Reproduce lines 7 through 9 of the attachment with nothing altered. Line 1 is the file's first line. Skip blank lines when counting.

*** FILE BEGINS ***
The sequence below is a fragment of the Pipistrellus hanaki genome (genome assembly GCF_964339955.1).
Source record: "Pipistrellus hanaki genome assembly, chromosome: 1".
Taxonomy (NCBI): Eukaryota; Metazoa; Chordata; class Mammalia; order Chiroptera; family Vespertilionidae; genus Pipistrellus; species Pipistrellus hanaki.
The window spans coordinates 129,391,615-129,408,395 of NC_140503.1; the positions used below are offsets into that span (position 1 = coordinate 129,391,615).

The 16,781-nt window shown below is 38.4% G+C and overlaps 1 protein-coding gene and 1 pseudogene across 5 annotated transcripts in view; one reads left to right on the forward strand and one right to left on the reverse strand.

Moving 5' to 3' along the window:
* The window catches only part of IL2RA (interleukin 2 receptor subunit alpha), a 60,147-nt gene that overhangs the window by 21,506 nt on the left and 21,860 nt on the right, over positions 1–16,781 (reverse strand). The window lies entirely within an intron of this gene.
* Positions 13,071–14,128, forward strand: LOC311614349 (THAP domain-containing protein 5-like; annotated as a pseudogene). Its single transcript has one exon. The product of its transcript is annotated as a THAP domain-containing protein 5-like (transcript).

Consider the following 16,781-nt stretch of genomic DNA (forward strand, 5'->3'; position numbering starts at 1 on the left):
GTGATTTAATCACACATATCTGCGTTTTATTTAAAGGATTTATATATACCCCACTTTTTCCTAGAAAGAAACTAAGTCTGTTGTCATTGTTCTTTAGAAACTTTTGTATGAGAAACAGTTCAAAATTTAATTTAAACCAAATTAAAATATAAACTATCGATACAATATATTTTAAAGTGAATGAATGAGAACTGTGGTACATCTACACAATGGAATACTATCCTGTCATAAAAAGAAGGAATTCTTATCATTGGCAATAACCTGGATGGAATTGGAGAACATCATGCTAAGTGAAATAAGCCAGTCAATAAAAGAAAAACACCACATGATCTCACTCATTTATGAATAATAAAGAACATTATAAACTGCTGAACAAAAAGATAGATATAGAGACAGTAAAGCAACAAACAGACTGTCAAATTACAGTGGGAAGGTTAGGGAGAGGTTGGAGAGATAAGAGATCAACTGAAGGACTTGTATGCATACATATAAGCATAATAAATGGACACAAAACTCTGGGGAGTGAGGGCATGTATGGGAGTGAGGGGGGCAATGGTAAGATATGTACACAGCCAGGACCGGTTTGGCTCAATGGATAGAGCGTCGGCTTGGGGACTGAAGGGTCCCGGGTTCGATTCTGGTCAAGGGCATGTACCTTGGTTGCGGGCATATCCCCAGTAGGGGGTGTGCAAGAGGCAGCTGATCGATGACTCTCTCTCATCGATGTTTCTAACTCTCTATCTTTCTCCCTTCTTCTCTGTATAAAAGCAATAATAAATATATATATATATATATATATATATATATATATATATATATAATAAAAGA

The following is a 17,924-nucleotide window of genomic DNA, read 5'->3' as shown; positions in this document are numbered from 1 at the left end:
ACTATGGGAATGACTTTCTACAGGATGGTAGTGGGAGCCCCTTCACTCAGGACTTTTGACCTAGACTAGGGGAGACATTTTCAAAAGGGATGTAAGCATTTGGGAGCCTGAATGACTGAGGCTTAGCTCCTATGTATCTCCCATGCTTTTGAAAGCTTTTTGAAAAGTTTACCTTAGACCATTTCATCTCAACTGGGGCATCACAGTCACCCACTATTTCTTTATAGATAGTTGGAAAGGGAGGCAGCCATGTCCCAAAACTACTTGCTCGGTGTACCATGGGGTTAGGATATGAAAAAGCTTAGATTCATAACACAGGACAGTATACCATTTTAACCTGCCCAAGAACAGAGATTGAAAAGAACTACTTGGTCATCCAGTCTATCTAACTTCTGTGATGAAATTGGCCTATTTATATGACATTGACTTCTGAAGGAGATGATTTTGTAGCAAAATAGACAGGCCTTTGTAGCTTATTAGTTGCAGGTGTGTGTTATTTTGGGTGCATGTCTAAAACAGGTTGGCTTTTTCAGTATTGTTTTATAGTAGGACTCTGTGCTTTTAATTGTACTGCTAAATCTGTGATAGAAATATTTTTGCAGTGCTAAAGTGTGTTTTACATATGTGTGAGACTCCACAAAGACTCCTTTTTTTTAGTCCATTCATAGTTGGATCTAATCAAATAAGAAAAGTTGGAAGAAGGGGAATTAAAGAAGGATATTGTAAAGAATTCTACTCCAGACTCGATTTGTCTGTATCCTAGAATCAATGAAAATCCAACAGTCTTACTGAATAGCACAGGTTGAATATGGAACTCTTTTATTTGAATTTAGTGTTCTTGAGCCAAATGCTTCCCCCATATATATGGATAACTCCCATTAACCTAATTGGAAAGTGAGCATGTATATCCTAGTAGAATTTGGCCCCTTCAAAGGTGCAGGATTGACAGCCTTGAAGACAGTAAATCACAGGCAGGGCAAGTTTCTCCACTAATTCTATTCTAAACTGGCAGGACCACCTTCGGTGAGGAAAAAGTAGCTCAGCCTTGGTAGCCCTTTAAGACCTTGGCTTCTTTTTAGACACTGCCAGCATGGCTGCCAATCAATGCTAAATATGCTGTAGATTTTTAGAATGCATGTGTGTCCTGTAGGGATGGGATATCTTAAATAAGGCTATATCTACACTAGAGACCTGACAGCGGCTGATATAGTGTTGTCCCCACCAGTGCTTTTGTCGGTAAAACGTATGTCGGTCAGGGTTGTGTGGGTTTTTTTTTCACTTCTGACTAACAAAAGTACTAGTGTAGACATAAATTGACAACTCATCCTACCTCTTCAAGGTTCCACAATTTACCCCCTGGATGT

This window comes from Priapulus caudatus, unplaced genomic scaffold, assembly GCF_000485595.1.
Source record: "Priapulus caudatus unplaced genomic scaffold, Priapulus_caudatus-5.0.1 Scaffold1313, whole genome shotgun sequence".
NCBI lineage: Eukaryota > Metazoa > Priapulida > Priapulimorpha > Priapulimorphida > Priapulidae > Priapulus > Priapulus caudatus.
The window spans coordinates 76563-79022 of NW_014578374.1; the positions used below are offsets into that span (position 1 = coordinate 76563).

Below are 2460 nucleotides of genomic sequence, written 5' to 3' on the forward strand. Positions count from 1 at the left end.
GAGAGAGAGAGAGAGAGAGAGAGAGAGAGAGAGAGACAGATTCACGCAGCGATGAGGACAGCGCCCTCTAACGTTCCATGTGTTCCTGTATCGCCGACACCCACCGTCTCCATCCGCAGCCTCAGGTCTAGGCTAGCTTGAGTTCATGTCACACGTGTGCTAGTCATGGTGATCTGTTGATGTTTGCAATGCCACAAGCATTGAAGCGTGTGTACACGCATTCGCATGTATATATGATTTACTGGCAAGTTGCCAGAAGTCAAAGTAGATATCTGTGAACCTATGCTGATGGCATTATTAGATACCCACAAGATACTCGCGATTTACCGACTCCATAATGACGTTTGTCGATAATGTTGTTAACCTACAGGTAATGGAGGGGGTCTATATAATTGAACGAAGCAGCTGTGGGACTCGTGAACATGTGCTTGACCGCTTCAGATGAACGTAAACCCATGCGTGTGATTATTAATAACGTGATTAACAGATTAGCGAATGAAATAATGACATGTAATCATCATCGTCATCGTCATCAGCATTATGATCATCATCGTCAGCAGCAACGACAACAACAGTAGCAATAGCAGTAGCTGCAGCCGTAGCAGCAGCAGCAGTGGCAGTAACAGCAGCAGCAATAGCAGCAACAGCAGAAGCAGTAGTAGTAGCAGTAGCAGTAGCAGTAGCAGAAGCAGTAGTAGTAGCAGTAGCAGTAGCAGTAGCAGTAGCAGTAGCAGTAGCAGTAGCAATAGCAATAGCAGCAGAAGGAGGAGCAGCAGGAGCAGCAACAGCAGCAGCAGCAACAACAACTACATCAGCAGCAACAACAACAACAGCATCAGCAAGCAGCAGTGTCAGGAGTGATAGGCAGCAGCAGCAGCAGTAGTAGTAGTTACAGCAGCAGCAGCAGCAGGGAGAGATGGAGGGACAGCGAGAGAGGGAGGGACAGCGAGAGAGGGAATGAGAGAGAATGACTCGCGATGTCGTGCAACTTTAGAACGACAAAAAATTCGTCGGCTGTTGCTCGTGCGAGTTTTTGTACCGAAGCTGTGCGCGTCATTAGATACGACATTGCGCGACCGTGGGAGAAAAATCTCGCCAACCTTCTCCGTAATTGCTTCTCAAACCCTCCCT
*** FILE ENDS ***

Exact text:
* The window catches only part of IL2RA (interleukin 2 receptor subunit alpha), a 60,147-nt gene that overhangs the window by 21,506 nt on the left and 21,860 nt on the right, over positions 1–16,781 (reverse strand). The window lies entirely within an intron of this gene.
* Positions 13,071–14,128, forward strand: LOC311614349 (THAP domain-containing protein 5-like; annotated as a pseudogene). Its single transcript has one exon. The product of its transcript is annotated as a THAP domain-containing protein 5-like (transcript).

Consider the following 16,781-nt stretch of genomic DNA (forward strand, 5'->3'; position numbering starts at 1 on the left):